You are on page 1of 6

J. Gen. App!. Microbiol.

, 36, 1-6 (1990)





' Department of Food Science and Technology, 2Institute of Genetic Resources,

Faculty of Agriculture, Kyushu University,
46-09, Hakozaki Higashi-ku, Fukuoka-shi, 812, Japan
3 Department of Microbiology , School of Medicine, Gifu University,
40 Tsukasamachi, Gifu 500, Japan

(Received September 1, 1989)

An L-lactate producing strain whose optimal temperature for growth and

L-lactate production was 37°C, previously labeled as Streptococcus species
I0-1, was characterized biochemically and genetically and identified as a
variant strain of Lactococcus lactis. This strain tolerated 6.5°c NaC1 and
grew on bile esculin agar. Thus the strain resembled enterococci biochemi-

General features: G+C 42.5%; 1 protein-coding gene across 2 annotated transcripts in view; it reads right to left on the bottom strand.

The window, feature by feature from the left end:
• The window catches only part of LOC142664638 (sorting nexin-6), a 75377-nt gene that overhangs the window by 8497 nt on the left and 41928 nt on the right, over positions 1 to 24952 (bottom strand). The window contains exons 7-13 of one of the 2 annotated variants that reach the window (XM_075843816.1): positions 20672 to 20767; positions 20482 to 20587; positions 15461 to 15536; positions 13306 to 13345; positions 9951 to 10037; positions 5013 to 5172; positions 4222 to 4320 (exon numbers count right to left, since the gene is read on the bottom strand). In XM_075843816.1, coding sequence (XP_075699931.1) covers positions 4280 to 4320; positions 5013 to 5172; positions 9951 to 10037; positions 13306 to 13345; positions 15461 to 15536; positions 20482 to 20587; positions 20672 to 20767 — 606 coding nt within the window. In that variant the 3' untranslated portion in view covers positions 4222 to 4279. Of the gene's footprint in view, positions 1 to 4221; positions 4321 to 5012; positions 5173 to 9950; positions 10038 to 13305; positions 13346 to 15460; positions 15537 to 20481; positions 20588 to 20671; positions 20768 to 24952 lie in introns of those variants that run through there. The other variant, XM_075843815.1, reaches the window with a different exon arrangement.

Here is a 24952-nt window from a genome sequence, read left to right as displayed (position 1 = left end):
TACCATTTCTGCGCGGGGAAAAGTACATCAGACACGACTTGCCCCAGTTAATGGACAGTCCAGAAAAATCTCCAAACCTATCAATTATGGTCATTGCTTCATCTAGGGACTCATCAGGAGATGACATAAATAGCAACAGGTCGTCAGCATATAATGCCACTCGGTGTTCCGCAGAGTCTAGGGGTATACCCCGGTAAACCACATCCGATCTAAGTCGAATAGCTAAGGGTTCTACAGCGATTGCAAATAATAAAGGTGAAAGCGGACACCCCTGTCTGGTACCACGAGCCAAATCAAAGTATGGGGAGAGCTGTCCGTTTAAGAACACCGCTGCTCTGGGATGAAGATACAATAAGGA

cally. However, there was no Lancefield's group D antigen in the strain,
but group N antigen was present. Quantitative DNA-DNA hybridi-
zation experiments showed that the strain did not resemble enterococci
and should be assigned to the genus Lactococcus. Strain JO-1 was
identified as a strain of Lactococcus lactic because the homology values
between it and the type strain of the L. lactis, NCFB 604Twere in a range
of 62-77%. The growth of L. lactis is usually suppressed and very slow at
42°C but strain JO-1 grew confluently and very quickly at that tempera-
ture. It was also different from the type strain of L. lactis in that it
produced antibiotics, which were not nisin but were similar to nisin to
which other lactococci and some species of genus Bacillus and Clostridium
were sensitive. This strain has been deposited in the Japan Collection of
Microorganisms as L. lactis I0-1 JCM 7638.